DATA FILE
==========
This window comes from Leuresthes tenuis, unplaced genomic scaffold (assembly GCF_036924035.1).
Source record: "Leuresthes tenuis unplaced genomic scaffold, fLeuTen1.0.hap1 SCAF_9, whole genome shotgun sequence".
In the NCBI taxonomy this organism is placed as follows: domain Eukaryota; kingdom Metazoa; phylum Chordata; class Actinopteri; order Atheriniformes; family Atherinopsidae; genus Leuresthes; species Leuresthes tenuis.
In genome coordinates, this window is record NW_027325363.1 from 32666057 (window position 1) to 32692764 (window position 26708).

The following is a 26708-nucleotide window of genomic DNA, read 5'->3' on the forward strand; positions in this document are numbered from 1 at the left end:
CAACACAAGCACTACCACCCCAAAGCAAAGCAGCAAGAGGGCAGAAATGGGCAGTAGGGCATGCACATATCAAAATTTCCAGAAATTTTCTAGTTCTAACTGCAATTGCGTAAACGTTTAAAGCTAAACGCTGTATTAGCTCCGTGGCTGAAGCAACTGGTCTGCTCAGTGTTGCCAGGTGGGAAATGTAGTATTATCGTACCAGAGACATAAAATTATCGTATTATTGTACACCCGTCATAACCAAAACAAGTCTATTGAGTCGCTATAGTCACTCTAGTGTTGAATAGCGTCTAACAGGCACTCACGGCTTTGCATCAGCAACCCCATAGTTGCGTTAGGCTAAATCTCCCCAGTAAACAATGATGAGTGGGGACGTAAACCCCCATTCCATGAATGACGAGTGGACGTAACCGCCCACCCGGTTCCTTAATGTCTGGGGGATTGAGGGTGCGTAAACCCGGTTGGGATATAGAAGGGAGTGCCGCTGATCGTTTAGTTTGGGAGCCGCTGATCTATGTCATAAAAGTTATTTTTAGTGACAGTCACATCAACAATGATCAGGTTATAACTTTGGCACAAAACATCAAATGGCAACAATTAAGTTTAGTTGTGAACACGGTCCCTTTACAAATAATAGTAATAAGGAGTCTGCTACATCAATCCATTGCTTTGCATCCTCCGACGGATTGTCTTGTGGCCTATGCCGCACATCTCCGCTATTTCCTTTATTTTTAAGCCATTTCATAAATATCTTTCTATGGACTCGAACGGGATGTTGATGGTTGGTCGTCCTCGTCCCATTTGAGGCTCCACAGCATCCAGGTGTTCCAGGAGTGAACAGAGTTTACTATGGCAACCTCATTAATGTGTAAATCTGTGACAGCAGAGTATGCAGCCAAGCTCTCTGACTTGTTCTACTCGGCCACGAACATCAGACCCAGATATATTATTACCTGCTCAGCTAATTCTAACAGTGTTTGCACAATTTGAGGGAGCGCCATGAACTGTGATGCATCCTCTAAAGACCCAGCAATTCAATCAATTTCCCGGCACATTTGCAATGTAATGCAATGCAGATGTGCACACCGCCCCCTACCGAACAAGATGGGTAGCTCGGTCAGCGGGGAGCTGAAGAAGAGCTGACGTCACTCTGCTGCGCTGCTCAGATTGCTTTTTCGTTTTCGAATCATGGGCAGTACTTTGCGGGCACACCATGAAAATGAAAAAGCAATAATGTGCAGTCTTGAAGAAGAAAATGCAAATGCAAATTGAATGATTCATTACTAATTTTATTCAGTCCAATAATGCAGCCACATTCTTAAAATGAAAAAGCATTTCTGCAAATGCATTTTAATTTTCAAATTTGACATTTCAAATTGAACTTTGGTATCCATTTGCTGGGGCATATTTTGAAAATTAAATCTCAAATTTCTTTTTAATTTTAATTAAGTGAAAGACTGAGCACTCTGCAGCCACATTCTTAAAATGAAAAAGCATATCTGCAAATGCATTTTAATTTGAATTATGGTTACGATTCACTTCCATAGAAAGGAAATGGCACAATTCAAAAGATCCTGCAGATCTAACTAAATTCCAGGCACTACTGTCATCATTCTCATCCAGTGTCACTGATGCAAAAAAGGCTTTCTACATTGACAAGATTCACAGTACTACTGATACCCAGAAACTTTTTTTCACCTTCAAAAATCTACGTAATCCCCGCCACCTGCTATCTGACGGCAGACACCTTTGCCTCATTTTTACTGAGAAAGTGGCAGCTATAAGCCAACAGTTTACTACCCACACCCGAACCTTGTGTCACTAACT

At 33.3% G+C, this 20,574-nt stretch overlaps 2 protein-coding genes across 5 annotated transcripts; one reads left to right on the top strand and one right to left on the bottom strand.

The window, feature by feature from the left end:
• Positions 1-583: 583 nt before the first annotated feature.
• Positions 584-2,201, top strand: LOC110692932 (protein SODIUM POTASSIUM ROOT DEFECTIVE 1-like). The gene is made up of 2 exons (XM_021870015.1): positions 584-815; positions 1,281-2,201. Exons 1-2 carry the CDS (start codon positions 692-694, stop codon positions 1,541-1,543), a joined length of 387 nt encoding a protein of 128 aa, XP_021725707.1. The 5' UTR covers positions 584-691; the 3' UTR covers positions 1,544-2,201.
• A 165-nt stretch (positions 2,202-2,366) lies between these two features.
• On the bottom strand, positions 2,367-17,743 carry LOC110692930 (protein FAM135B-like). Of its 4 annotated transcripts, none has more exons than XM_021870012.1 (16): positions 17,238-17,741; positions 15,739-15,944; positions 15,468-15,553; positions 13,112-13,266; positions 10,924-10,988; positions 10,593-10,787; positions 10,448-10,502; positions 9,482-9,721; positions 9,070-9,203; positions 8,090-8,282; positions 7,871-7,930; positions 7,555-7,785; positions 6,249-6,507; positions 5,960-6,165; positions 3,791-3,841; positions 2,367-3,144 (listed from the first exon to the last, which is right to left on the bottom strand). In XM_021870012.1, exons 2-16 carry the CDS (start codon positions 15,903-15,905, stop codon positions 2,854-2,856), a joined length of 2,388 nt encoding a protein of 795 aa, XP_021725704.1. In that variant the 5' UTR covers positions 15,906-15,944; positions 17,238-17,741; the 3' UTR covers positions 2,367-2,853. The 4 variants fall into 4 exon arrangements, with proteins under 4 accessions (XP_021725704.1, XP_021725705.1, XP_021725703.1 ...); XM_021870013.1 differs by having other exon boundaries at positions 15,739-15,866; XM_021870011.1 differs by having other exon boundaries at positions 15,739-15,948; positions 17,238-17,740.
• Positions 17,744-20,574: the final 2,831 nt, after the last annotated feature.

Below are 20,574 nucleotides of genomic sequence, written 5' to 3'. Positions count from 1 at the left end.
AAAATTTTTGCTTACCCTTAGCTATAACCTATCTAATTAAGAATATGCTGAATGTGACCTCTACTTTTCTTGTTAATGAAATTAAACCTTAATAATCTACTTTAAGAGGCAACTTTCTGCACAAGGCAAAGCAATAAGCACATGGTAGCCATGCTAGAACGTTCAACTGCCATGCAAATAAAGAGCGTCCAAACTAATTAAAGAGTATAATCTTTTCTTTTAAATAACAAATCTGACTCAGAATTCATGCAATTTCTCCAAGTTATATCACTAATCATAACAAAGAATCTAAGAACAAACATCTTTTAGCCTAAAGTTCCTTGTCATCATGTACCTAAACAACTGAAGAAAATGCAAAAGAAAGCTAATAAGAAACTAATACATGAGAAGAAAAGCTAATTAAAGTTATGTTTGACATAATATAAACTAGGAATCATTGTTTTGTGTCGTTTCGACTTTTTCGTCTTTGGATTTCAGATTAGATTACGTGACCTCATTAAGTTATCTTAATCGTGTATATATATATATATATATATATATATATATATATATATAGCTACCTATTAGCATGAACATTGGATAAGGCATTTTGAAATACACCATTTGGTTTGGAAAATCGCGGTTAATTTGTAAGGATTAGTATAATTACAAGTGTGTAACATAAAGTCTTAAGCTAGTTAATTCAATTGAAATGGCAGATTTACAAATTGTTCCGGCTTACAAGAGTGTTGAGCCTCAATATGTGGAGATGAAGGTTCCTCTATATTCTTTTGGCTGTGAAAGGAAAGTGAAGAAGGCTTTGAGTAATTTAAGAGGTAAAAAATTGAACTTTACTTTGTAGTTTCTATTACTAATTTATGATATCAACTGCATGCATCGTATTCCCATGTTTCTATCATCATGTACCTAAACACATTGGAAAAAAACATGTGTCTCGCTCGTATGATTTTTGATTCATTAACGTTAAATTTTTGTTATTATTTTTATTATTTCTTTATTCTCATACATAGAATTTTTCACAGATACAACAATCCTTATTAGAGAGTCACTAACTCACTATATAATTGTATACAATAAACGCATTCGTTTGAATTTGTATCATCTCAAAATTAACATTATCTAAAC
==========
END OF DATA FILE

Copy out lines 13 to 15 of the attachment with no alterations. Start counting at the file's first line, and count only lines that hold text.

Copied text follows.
• Positions 17,744-20,574: the final 2,831 nt, after the last annotated feature.

Below are 20,574 nucleotides of genomic sequence, written 5' to 3'. Positions count from 1 at the left end.
AAAATTTTTGCTTACCCTTAGCTATAACCTATCTAATTAAGAATATGCTGAATGTGACCTCTACTTTTCTTGTTAATGAAATTAAACCTTAATAATCTACTTTAAGAGGCAACTTTCTGCACAAGGCAAAGCAATAAGCACATGGTAGCCATGCTAGAACGTTCAACTGCCATGCAAATAAAGAGCGTCCAAACTAATTAAAGAGTATAATCTTTTCTTTTAAATAACAAATCTGACTCAGAATTCATGCAATTTCTCCAAGTTATATCACTAATCATAACAAAGAATCTAAGAACAAACATCTTTTAGCCTAAAGTTCCTTGTCATCATGTACCTAAACAACTGAAGAAAATGCAAAAGAAAGCTAATAAGAAACTAATACATGAGAAGAAAAGCTAATTAAAGTTATGTTTGACATAATATAAACTAGGAATCATTGTTTTGTGTCGTTTCGACTTTTTCGTCTTTGGATTTCAGATTAGATTACGTGACCTCATTAAGTTATCTTAATCGTGTATATATATATATATATATATATATATATATATATATATAGCTACCTATTAGCATGAACATTGGATAAGGCATTTTGAAATACACCATTTGGTTTGGAAAATCGCGGTTAATTTGTAAGGATTAGTATAATTACAAGTGTGTAACATAAAGTCTTAAGCTAGTTAATTCAATTGAAATGGCAGATTTACAAATTGTTCCGGCTTACAAGAGTGTTGAGCCTCAATATGTGGAGATGAAGGTTCCTCTATATTCTTTTGGCTGTGAAAGGAAAGTGAAGAAGGCTTTGAGTAATTTAAGAGGTAAAAAATTGAACTTTACTTTGTAGTTTCTATTACTAATTTATGATATCAACTGCATGCATCGTATTCCCATGTTTCTATCATCATGTACCTAAACACATTGGAAAAAAACATGTGTCTCGCTCGTATGATTTTTGATTCATTAACGTTAAATTTTTGTTATTATTTTTATTATTTCTTTATTCTCATACATAGAATTTTTCACAGATACAACAATCCTTATTAGAGAGTCACTAACTCACTATATAATTGTATACAATAAACGCATTCGTTTGAATTTGTATCATCTCAAAATTAACATTATCTAAAC